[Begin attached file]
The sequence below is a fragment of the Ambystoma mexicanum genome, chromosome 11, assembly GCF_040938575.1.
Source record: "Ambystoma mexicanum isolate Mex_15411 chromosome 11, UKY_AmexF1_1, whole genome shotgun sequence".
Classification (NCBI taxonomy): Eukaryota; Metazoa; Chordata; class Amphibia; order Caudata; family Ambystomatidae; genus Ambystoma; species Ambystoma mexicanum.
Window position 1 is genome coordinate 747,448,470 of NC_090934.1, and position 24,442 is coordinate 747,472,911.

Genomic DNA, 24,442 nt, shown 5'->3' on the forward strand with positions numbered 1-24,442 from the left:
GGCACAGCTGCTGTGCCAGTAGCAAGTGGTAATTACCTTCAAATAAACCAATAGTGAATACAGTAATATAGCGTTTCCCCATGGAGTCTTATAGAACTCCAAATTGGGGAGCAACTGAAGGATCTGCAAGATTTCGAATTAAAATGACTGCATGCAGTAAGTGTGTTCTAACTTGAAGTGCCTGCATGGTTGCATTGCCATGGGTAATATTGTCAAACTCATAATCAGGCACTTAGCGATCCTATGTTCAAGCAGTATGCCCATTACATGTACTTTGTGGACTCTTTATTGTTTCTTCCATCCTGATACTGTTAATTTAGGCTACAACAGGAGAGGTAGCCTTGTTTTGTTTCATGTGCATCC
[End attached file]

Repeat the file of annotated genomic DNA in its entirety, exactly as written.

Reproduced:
The sequence below is a fragment of the Ambystoma mexicanum genome, chromosome 11, assembly GCF_040938575.1.
Source record: "Ambystoma mexicanum isolate Mex_15411 chromosome 11, UKY_AmexF1_1, whole genome shotgun sequence".
Classification (NCBI taxonomy): Eukaryota; Metazoa; Chordata; class Amphibia; order Caudata; family Ambystomatidae; genus Ambystoma; species Ambystoma mexicanum.
Window position 1 is genome coordinate 747,448,470 of NC_090934.1, and position 24,442 is coordinate 747,472,911.

Genomic DNA, 24,442 nt, shown 5'->3' on the forward strand with positions numbered 1-24,442 from the left:
GGCACAGCTGCTGTGCCAGTAGCAAGTGGTAATTACCTTCAAATAAACCAATAGTGAATACAGTAATATAGCGTTTCCCCATGGAGTCTTATAGAACTCCAAATTGGGGAGCAACTGAAGGATCTGCAAGATTTCGAATTAAAATGACTGCATGCAGTAAGTGTGTTCTAACTTGAAGTGCCTGCATGGTTGCATTGCCATGGGTAATATTGTCAAACTCATAATCAGGCACTTAGCGATCCTATGTTCAAGCAGTATGCCCATTACATGTACTTTGTGGACTCTTTATTGTTTCTTCCATCCTGATACTGTTAATTTAGGCTACAACAGGAGAGGTAGCCTTGTTTTGTTTCATGTGCATCC